For openers, but not one of the courses, they brought me a spoonful of carrot soup. It was delicious. I guess I wa s supposed to savor it and take a little bit each time, but I tasted it and confirmed I liked it and then finished it off. Too fast, I guess, but it was tasty.
Then came my first course: A bowl of corn and clam chowder. The corn was crisp and fresh, like it was just off the cob and perfectly cooked. There was also a long, thin razor clam shell in the bowl for visual effect. I liked the soup.
Next up was a green salad with beets. Also quite good.
For the main course, I got to chose between venison and surf and turf. I was intrigued by the possibility of the venison but I went more traditional. The surf was monkfish with bacon vinaigrette and was wonderful. The steak was also perfect.
I had a tough time choosing my desserts. I narrowed the choices to a blueberry-lemon meringue and what I ultimately went with, a chocolate torte with vanilla ice cream. Delicious.
The Sezmu wine list expanded and got better. The chef there used to be the chef at Plumpjack in Squaw Valley and he carried over Plumpjack's philosophy of not gouging people on wine costs. For starters I got a $9 glass of 2006 Chehalem Chardonnay. Eh. It was served out of the refrigerator quite cold and may not have warmed up adequately to show it's best stuff before I finished it. I also got a $27 half bottle of 2005 Qupe syrah. Excellent wine. Fine tannins that don't get in the way of food, plus some cherry and some dark fruit flavors.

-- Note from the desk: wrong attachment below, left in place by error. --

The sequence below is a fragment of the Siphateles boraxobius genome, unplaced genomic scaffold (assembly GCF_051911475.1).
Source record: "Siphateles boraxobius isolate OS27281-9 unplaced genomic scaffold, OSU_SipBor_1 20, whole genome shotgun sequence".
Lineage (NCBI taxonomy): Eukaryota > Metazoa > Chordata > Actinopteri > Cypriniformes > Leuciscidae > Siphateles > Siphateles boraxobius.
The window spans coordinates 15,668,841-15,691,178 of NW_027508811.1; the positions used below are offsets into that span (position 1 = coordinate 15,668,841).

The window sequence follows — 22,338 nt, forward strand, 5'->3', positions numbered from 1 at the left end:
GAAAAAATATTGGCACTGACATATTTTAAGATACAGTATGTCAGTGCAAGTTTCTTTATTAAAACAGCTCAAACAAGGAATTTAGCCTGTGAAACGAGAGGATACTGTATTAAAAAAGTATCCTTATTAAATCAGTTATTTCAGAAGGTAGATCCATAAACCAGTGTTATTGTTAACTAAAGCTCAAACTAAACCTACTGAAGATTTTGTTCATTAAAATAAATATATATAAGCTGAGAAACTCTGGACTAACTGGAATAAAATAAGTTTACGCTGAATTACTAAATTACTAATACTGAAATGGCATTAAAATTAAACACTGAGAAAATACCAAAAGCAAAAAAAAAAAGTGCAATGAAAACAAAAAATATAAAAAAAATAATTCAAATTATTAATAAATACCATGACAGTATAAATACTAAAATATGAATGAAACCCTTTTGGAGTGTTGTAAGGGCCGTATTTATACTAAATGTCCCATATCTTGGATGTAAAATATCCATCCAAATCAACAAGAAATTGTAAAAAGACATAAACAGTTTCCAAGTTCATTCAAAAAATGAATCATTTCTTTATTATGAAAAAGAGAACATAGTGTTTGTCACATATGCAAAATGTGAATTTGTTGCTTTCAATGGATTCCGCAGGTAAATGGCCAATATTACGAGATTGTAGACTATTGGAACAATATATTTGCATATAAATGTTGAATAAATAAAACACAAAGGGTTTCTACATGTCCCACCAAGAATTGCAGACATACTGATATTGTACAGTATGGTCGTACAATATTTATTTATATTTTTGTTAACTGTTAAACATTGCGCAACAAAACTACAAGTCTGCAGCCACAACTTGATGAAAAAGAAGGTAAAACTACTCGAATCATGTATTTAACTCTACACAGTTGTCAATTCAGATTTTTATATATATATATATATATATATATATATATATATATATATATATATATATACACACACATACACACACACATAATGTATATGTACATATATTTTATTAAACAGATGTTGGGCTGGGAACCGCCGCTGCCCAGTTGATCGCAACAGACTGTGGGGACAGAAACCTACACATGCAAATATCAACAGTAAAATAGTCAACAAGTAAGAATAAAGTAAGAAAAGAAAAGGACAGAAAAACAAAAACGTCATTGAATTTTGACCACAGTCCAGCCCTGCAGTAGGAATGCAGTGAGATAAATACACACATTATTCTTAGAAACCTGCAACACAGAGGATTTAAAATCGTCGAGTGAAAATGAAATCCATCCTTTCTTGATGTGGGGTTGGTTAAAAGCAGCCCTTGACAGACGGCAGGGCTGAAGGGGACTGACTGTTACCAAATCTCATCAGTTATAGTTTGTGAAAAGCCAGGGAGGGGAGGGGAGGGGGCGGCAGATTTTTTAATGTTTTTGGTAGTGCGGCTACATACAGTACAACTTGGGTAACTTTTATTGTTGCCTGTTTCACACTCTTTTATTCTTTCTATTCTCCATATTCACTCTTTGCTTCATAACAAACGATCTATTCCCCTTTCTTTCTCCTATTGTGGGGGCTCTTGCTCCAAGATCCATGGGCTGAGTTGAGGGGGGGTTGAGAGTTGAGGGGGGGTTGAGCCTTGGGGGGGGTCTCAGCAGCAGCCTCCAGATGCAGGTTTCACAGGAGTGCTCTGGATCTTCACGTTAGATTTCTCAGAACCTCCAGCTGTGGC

With the wine, though, my bill came to $92 and with the tip something like $107. So Sezmu isn't something I can afford to do every week. But it's still a special place to eat in Reno.
We were one of the couples who was scheduled to attended the chowdown with Steve Timko and others, but we unfortunately had to cancel. Being in Reno this weekend for the wine walk, we made reservations with another couple for afterwards.
I must say, Sezmu is the first " American food" restaurant in Reno that has impressed me in every aspect ( I’ve heard great things about Lolou’s, which is nearby, but we haven’t made it there yet.)The dining room is a long area with tables against one side of the wall and a bar along the other. There are no fancy distractions to be found and like the food, everything about the room seems well thought out, to either serve a purpose or make the guest seem invited in a friendly, familiar way. The tables are mostly bare with the food being served on a nice variety of shaped plates, as to expected these days, but even more impressive was the silverware-sturdy, without being clunky, comfortable to use without feeling frivolous.
We had a nice, informed waitress, who was polite & friendly without being overbearing. We began with one of each of the $3 starters -chipotle sweet potato chips, hummus & papadum and the house cured olives,-about 25 individual olives, at least 4 different types, all of them delicious. We followed this up by sharing 3 appetizers, 3 mid course, 3 entrees and two desserts.